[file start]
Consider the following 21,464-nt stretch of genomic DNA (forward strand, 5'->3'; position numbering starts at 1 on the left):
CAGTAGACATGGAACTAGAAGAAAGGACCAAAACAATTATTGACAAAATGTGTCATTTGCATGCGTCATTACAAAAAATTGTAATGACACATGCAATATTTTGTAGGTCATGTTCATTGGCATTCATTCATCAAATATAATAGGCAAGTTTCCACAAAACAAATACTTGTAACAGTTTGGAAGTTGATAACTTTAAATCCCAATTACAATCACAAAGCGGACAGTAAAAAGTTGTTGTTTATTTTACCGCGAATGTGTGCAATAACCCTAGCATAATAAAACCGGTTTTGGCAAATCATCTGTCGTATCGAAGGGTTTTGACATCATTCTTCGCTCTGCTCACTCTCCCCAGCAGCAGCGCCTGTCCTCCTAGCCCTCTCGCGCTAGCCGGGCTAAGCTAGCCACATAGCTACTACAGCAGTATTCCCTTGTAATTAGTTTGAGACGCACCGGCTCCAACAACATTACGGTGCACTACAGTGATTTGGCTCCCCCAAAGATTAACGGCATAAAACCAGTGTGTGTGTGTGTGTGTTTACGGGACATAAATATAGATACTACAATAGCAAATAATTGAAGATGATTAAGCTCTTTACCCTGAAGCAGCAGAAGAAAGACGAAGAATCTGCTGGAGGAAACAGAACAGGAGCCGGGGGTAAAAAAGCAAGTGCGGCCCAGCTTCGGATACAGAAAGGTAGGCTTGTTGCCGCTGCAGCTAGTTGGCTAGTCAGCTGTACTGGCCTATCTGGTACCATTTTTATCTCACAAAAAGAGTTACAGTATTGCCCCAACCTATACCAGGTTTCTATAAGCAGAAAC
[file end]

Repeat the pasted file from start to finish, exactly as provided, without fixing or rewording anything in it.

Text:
Consider the following 21,464-nt stretch of genomic DNA (forward strand, 5'->3'; position numbering starts at 1 on the left):
CAGTAGACATGGAACTAGAAGAAAGGACCAAAACAATTATTGACAAAATGTGTCATTTGCATGCGTCATTACAAAAAATTGTAATGACACATGCAATATTTTGTAGGTCATGTTCATTGGCATTCATTCATCAAATATAATAGGCAAGTTTCCACAAAACAAATACTTGTAACAGTTTGGAAGTTGATAACTTTAAATCCCAATTACAATCACAAAGCGGACAGTAAAAAGTTGTTGTTTATTTTACCGCGAATGTGTGCAATAACCCTAGCATAATAAAACCGGTTTTGGCAAATCATCTGTCGTATCGAAGGGTTTTGACATCATTCTTCGCTCTGCTCACTCTCCCCAGCAGCAGCGCCTGTCCTCCTAGCCCTCTCGCGCTAGCCGGGCTAAGCTAGCCACATAGCTACTACAGCAGTATTCCCTTGTAATTAGTTTGAGACGCACCGGCTCCAACAACATTACGGTGCACTACAGTGATTTGGCTCCCCCAAAGATTAACGGCATAAAACCAGTGTGTGTGTGTGTGTGTTTACGGGACATAAATATAGATACTACAATAGCAAATAATTGAAGATGATTAAGCTCTTTACCCTGAAGCAGCAGAAGAAAGACGAAGAATCTGCTGGAGGAAACAGAACAGGAGCCGGGGGTAAAAAAGCAAGTGCGGCCCAGCTTCGGATACAGAAAGGTAGGCTTGTTGCCGCTGCAGCTAGTTGGCTAGTCAGCTGTACTGGCCTATCTGGTACCATTTTTATCTCACAAAAAGAGTTACAGTATTGCCCCAACCTATACCAGGTTTCTATAAGCAGAAAC